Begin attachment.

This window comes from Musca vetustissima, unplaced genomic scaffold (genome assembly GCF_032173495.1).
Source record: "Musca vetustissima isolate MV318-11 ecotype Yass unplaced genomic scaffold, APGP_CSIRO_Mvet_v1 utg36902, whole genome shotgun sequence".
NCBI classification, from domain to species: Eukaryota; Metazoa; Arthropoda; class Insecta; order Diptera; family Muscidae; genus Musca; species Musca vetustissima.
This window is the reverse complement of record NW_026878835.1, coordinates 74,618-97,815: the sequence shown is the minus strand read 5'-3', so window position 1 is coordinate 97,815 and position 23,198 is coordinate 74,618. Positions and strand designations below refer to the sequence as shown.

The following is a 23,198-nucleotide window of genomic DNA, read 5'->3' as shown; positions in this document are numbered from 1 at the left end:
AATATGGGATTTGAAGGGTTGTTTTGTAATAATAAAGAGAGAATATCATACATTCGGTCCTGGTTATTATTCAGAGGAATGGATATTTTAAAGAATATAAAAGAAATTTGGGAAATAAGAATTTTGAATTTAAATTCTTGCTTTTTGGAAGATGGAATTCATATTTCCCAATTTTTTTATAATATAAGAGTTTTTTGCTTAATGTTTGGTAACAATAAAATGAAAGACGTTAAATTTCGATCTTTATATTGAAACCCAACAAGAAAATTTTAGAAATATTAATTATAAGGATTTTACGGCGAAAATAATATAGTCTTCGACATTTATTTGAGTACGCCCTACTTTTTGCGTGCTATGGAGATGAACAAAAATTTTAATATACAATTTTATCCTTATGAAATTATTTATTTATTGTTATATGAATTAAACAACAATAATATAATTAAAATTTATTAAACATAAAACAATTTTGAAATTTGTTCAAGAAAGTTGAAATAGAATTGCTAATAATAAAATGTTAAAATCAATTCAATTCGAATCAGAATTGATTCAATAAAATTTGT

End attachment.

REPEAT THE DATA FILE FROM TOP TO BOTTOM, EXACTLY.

This window comes from Musca vetustissima, unplaced genomic scaffold (genome assembly GCF_032173495.1).
Source record: "Musca vetustissima isolate MV318-11 ecotype Yass unplaced genomic scaffold, APGP_CSIRO_Mvet_v1 utg36902, whole genome shotgun sequence".
NCBI classification, from domain to species: Eukaryota; Metazoa; Arthropoda; class Insecta; order Diptera; family Muscidae; genus Musca; species Musca vetustissima.
This window is the reverse complement of record NW_026878835.1, coordinates 74,618-97,815: the sequence shown is the minus strand read 5'-3', so window position 1 is coordinate 97,815 and position 23,198 is coordinate 74,618. Positions and strand designations below refer to the sequence as shown.

The following is a 23,198-nucleotide window of genomic DNA, read 5'->3' as shown; positions in this document are numbered from 1 at the left end:
AATATGGGATTTGAAGGGTTGTTTTGTAATAATAAAGAGAGAATATCATACATTCGGTCCTGGTTATTATTCAGAGGAATGGATATTTTAAAGAATATAAAAGAAATTTGGGAAATAAGAATTTTGAATTTAAATTCTTGCTTTTTGGAAGATGGAATTCATATTTCCCAATTTTTTTATAATATAAGAGTTTTTTGCTTAATGTTTGGTAACAATAAAATGAAAGACGTTAAATTTCGATCTTTATATTGAAACCCAACAAGAAAATTTTAGAAATATTAATTATAAGGATTTTACGGCGAAAATAATATAGTCTTCGACATTTATTTGAGTACGCCCTACTTTTTGCGTGCTATGGAGATGAACAAAAATTTTAATATACAATTTTATCCTTATGAAATTATTTATTTATTGTTATATGAATTAAACAACAATAATATAATTAAAATTTATTAAACATAAAACAATTTTGAAATTTGTTCAAGAAAGTTGAAATAGAATTGCTAATAATAAAATGTTAAAATCAATTCAATTCGAATCAGAATTGATTCAATAAAATTTGT